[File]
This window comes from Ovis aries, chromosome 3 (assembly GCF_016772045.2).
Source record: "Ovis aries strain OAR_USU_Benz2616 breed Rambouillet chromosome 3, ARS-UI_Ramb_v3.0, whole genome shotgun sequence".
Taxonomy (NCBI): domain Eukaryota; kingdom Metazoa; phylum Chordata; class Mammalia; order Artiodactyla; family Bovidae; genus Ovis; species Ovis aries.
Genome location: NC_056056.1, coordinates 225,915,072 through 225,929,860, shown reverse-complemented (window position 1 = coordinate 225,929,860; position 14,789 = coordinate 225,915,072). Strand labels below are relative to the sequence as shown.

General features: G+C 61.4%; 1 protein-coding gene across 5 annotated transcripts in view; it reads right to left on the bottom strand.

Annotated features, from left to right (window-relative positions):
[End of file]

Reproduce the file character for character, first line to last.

This window comes from Ovis aries, chromosome 3 (assembly GCF_016772045.2).
Source record: "Ovis aries strain OAR_USU_Benz2616 breed Rambouillet chromosome 3, ARS-UI_Ramb_v3.0, whole genome shotgun sequence".
Taxonomy (NCBI): domain Eukaryota; kingdom Metazoa; phylum Chordata; class Mammalia; order Artiodactyla; family Bovidae; genus Ovis; species Ovis aries.
Genome location: NC_056056.1, coordinates 225,915,072 through 225,929,860, shown reverse-complemented (window position 1 = coordinate 225,929,860; position 14,789 = coordinate 225,915,072). Strand labels below are relative to the sequence as shown.

General features: G+C 61.4%; 1 protein-coding gene across 5 annotated transcripts in view; it reads right to left on the bottom strand.

Annotated features, from left to right (window-relative positions):